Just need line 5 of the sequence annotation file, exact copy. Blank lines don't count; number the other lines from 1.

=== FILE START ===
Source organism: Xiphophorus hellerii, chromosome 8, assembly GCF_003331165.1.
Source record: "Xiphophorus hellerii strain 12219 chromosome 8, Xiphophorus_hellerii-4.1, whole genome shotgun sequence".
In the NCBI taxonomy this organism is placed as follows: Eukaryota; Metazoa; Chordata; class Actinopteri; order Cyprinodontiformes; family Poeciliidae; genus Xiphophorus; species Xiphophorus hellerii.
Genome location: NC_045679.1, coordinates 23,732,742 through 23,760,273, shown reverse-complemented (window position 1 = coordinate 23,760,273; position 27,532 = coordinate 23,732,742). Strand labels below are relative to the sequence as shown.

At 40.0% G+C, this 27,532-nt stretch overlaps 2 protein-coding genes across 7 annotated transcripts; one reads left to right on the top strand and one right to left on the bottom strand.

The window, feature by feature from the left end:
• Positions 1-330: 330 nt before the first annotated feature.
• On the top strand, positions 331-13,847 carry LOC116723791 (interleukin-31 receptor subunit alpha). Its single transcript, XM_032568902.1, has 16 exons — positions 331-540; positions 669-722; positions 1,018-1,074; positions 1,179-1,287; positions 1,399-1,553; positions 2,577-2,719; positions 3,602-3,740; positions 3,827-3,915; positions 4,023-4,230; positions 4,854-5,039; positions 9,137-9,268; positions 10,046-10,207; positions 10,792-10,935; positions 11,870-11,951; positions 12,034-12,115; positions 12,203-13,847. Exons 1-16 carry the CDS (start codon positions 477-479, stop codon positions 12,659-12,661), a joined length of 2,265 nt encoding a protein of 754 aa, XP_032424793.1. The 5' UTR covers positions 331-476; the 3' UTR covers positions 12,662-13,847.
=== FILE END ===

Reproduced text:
At 40.0% G+C, this 27,532-nt stretch overlaps 2 protein-coding genes across 7 annotated transcripts; one reads left to right on the top strand and one right to left on the bottom strand.